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Davis Journal

CYCLOPS: Target those stimulus checks to those in need

Feb 08, 2021 08:58AM ● By Anna Pro

 Charles Dickens wrote “A Tale of Two Cities.” This column is “A Tale of Two Economies.”

When talk turns to the economy, the focus is usually on the nation as a whole.  Most readers would agree that today’s economy is not healthy.  As a nation, we have 10 million fewer jobs than a year ago and we are closing in on almost 20% of small businesses shuttering their doors.  COVID has ravaged the travel and hospitality industries, and normally small government Republican business owners are now pleading for the government for a short-term bailout.  

But there are two economies as well as local economies.  As an example, Zillow found that the number of cities where home prices averaged at least $1 million grew by 17% during the pandemic.  But a deeper look found that the vast majority of these gains occurred in just nine coastal urban areas (San Francisco, New York City, etc.).  The same goes for Utah. An economic boom in Salt Lake City, for instance, does not mean the economy is flourishing in Duchesne or Milford.

As bad as the pandemic has been for many, a significant number of Utahns and Americans haven’t been economically affected.  A friend recently attempted to purchase an all-electric General Motors Hummer.  The cost of the vehicle is over $100,000, and yet over 100 would-be buyers are on a waiting list since there are only six in stock at an area dealership. A client did minimal advertising about a specialty treatment to tighten skin. The treatment cost ranges from $1,500-$3,000 and he received 19 reservations in the first two hours.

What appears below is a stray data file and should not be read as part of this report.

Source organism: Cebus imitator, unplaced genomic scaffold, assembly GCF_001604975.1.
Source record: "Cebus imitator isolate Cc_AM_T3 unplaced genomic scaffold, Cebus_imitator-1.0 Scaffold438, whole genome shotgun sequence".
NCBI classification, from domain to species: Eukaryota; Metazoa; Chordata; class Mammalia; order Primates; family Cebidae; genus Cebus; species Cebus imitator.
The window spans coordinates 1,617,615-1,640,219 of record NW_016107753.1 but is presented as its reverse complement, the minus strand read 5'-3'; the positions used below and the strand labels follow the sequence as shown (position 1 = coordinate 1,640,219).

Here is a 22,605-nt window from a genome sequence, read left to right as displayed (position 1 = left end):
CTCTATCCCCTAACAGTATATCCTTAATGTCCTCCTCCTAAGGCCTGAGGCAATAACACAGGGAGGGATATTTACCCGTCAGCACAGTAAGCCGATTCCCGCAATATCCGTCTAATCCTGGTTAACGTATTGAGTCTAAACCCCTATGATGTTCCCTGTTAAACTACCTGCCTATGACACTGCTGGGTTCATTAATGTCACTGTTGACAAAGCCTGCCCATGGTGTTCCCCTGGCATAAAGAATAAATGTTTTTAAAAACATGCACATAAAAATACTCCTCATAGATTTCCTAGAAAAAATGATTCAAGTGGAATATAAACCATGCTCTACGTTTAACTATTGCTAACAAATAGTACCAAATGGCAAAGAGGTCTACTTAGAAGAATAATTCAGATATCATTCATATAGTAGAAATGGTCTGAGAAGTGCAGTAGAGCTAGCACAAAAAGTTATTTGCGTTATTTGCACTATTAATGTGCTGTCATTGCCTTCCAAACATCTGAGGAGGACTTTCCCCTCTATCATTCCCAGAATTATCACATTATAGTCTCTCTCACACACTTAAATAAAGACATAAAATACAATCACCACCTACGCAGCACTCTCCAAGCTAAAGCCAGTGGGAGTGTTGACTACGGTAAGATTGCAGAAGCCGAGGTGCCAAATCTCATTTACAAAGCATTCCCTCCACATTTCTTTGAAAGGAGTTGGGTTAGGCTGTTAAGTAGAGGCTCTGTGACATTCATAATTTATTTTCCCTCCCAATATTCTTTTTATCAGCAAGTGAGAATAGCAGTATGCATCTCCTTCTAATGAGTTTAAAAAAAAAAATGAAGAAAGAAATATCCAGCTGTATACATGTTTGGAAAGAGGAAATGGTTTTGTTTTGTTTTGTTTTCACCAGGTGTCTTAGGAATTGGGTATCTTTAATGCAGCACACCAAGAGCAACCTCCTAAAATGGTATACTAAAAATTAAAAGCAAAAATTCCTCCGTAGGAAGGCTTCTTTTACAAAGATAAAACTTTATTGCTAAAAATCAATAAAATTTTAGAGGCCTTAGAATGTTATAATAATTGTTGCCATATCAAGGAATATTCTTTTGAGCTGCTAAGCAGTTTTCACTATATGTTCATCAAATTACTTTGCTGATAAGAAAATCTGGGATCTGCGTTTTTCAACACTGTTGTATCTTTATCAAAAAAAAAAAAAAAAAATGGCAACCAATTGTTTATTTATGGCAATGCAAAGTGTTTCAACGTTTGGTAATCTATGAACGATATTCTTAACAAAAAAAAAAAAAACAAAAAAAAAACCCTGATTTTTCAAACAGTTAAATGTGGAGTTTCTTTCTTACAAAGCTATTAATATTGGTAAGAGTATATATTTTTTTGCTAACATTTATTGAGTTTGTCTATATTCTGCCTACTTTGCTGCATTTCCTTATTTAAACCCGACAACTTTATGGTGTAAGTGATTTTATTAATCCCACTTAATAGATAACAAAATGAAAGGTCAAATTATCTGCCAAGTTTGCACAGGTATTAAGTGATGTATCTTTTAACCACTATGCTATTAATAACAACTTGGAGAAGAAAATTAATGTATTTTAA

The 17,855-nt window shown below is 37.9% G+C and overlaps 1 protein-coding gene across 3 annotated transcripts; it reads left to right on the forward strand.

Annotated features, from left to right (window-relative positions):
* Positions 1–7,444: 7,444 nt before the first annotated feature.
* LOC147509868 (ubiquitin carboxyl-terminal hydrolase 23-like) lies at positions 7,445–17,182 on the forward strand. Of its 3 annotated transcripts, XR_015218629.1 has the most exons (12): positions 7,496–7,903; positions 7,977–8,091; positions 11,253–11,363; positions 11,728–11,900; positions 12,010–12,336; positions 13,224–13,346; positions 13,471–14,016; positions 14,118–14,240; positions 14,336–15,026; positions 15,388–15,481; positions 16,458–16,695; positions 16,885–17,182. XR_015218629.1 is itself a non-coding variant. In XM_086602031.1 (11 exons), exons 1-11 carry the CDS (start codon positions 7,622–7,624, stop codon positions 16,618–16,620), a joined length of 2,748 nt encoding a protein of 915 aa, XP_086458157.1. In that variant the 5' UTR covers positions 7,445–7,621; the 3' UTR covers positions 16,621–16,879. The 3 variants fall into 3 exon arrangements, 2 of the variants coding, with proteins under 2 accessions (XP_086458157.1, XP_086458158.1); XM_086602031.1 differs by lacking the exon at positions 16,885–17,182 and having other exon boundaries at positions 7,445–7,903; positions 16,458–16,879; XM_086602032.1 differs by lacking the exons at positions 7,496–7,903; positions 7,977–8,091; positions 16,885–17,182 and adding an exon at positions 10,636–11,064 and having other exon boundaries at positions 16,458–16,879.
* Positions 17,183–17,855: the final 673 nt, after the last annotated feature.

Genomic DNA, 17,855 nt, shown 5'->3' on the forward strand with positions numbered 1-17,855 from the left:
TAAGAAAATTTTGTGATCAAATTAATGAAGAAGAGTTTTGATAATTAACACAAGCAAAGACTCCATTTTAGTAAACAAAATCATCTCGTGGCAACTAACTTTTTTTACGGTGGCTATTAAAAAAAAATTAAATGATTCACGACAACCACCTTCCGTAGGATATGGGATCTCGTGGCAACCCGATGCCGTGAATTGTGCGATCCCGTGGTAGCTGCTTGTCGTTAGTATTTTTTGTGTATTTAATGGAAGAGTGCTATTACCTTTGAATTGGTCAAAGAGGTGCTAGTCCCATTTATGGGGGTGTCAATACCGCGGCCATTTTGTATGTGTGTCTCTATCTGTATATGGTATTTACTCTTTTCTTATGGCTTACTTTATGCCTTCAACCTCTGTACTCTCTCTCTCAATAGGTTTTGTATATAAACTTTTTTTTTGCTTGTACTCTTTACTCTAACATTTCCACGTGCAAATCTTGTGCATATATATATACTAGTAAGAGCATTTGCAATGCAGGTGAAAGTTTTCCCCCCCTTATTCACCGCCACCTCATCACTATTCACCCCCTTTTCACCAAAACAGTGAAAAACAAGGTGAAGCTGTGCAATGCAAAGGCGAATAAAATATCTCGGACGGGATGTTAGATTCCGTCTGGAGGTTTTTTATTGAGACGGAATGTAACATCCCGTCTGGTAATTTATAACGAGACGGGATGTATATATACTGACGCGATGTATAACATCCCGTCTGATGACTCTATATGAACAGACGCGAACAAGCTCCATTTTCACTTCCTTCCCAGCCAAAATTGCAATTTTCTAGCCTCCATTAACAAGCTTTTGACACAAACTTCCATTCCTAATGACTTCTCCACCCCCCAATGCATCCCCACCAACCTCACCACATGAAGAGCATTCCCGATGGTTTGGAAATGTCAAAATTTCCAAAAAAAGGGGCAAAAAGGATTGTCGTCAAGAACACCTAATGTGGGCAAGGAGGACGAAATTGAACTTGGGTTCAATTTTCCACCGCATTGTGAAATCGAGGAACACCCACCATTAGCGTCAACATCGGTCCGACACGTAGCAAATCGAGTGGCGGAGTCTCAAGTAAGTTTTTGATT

An acquaintance entered a high-end steakhouse in Salt Lake last weekend where a steak, salad, and vegetable averages about $91 per person.  Every table was taken and he was forced to make a reservation for the following weekend. Lower-priced automobiles are slow-sellers – but not trucks selling for $45,000-$50,000 each. Similarly, JC Penney had declared bankruptcy, but the stock price of Lululemon which sells upscale T-shirts for $90 (OK, label it gym wear) reached an all-time high during the pandemic.  Likewise, Pelaton is struggling to meet the high demand for its pricey exercise bikes and its stock price has surged 700% in just nine months.

All this is happening while millions of Americans are really hurting. In fact, about one-third of all those who have lost jobs say they doubt their jobs will ever come back, even if the national economy improves. The early stimulus checks helped people keep their mortgages or apartment rents current, leaving them a bit extra to fill the kitchen pantry.  But even then, some 30% of all households didn’t spend their stimulus checks; these folks, inoculated against job losses or reduced work hours, simply deposited their checks in the bank.

Republicans and Democrats can argue over the size of President Biden’s latest proposal to give people economic relief. Yes, it is needed; even the nominally conservative U.S. Chamber of Commerce is pushing for it. But the facts demonstrate that a large number of men and women do not need the stimulus check; if anything, their money on now-cancelled vacations and restaurant meals is piling up in their savings and retirement accounts.

The stimulus checks should be targeted not to everyone, but to those who need it the most.